(Please be praying for healing for me… I injured my finger pretty bad a few weeks ago – possibly broke it – and the healing process has been very slow. Not much fun to be digging a well with a broken finger…)

Kings and Queens

Posted in Uncategorized on July 30, 2010 by joshbronleewe

As a songwriter, sometimes a song will quietly sneak up on me and slap me square in the face. When this happens I have no choice but to wrestle it to the floor and write it out. These are the songs that wreck me. These are the songs I can’t forget.

Ever since I walked off a plane from Africa and back onto this continent, many thoughts and feelings have been making their way around my heart and mind and finally settled into a song yesterday. You could say it snuck up on me and slapped me in the face. It was a normal day. I was scheduled to get together with a writer/artist friend of mine named Nicole Serrano. After about 3 hours, we had a song written called “Kings and Queens”. It’s a song of if/then. IF we have been forever changed by our God and given new life, and IF we are aware of the tremendous needs of others… THEN we will show them hope and love, THEN we will give our lives away toward that end. There’s some harsh truth in this song depicting our general ignorance and indifference toward the pain and suffering of people outside the walls we’ve erected to preserve our comfortable, padded lives. As “kings and queens” we live in affluence and wealth and knowingly, or unknowingly, keep our eyes from looking upon the poverty and despair of others. There’s some challenging truth in this song as well, that true FAITH requires ACTION. That “if we say we love our God” then “they will know us by our love.” That we would take the gospel to the poor and the needy and meet their hunger and thirst spiritually and physically. That they would know our God’s love by the way we love them.

The bottom line is this: It is costly to live out true faith

There’s a passage in 2 Corinthians where Paul describes the hardships he has gone through in order to follow Jesus. It goes like this: “…In great endurance; in troubles, hardships and distresses; in beatings, imprisonments and riots; in hard work, sleepless nights and hunger; in purity, understanding, patience and kindness; in the Holy Spirit and in sincere love; in truthful speech and in the power of God; with weapons of righteousness in the right hand and in the left; through glory and dishonor, bad report and good report; genuine, yet regarded as impostors; known, yet regarded as unknown; dying, and yet we live on; beaten, and yet not killed; sorrowful, yet always rejoicing; poor, yet making many rich; having nothing, and yet possessing everything.”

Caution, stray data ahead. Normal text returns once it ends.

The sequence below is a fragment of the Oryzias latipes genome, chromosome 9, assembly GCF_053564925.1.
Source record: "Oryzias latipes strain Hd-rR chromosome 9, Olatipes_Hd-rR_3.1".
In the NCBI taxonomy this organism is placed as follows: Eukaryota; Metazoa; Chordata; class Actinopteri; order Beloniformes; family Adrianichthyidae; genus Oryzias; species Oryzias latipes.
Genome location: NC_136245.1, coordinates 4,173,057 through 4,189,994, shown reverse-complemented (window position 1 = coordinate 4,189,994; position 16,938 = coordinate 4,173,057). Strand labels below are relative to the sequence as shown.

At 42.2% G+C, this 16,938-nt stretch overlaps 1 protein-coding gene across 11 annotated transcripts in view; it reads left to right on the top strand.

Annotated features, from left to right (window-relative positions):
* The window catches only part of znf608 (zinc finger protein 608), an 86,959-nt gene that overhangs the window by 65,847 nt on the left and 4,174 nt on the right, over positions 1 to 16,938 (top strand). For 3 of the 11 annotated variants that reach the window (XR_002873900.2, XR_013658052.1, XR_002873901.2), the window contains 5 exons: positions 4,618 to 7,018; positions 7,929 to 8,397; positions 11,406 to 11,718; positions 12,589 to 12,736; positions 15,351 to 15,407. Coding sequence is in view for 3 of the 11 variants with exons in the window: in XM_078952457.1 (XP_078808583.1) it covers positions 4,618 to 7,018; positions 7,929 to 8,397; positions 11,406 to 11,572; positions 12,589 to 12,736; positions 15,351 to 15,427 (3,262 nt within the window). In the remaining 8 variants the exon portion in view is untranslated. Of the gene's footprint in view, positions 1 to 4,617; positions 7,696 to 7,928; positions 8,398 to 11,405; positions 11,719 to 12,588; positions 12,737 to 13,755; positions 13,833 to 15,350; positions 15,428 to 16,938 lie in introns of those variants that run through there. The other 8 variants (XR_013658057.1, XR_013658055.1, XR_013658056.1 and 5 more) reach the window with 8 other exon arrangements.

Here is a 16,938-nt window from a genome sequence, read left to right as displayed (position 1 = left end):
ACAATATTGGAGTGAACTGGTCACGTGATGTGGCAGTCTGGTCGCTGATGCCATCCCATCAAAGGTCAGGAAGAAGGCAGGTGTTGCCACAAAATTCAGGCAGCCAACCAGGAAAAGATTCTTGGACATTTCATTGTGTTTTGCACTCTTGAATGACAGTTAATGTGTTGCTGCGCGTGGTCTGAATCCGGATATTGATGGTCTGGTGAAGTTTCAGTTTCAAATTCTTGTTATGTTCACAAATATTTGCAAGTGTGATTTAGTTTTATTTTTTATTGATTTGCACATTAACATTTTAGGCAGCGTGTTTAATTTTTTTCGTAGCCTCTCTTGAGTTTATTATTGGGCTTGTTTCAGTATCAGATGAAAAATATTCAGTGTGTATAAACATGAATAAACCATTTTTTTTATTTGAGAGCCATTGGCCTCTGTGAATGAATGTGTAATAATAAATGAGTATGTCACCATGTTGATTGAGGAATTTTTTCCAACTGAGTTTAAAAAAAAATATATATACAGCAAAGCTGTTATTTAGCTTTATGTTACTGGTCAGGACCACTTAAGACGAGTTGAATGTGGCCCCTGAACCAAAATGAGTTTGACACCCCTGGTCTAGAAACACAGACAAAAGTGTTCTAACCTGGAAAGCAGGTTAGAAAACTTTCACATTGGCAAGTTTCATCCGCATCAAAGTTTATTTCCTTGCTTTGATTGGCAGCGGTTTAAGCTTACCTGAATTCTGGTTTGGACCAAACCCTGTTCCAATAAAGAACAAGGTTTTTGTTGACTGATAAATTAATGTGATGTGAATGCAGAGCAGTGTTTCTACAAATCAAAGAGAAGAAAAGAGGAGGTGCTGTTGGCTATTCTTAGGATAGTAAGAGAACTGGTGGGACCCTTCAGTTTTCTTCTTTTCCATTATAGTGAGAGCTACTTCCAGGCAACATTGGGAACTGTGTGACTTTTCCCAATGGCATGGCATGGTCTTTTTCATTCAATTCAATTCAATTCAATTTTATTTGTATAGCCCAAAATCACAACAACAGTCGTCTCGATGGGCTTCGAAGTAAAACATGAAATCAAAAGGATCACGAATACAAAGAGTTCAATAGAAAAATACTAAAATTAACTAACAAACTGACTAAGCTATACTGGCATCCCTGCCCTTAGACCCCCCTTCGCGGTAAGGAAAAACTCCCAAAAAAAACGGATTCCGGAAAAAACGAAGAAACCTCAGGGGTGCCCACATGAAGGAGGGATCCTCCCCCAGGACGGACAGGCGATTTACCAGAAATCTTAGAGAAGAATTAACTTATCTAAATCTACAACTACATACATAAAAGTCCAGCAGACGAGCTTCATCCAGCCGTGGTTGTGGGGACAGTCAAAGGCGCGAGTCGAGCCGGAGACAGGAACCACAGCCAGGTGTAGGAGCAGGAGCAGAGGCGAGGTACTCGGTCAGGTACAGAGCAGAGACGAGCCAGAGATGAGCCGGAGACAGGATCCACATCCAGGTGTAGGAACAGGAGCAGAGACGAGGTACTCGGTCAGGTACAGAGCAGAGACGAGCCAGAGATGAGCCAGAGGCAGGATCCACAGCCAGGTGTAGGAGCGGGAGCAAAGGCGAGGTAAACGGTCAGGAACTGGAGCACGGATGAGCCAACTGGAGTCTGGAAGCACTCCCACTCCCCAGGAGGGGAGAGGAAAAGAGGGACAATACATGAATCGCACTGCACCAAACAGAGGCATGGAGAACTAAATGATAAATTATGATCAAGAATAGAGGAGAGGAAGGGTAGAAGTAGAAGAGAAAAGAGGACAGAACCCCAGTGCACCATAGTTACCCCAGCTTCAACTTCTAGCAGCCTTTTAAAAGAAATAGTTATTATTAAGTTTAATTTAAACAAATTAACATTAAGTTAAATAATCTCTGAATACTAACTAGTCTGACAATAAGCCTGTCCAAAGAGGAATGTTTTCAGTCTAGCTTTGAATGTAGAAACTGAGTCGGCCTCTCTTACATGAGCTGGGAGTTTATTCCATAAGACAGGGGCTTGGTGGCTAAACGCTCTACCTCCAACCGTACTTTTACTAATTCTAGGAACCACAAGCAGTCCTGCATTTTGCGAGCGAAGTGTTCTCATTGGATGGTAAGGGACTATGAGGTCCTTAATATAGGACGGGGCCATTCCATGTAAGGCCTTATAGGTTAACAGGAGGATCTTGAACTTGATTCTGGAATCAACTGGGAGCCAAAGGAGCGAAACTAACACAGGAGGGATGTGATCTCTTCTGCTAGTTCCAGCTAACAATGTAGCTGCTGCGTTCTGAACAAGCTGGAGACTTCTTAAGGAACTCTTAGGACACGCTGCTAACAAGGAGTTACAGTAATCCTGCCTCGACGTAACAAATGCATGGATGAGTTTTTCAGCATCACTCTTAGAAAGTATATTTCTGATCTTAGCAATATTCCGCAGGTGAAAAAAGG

We need to remember that following our Savior is costly. Not sometimes only for certain people like Paul. But for everyone that desires to be a follower – a disciple – of our Lord Jesus, He said there will be a COST. But it is WELL WORTH giving up the things we cannot keep in order to gain eternal riches in our God, which we CANNOT LOSE. Here are the words to “Kings and Queens”, I hope they can encourage and challenge us to tear down our walls and start giving our lives away.

“We know but we don’t do. We have but we don’t give. We don’t want to see or feel anything for you. We just want to live. We just want to be. Behind our castle walls living like kings and queens.

If we say we believe, if we say we love our god. When will they find hope, when will they find love. If we have been set free and forever changed. They’ll know us by our love if we give our lives away. If we give our lives away.

You need but we don’t share. You die but we don’t care. We turn on our tv’s ignoring your despair. We’re holding on so tight to all our pretty things. Our silver and our gold is poison in our veins.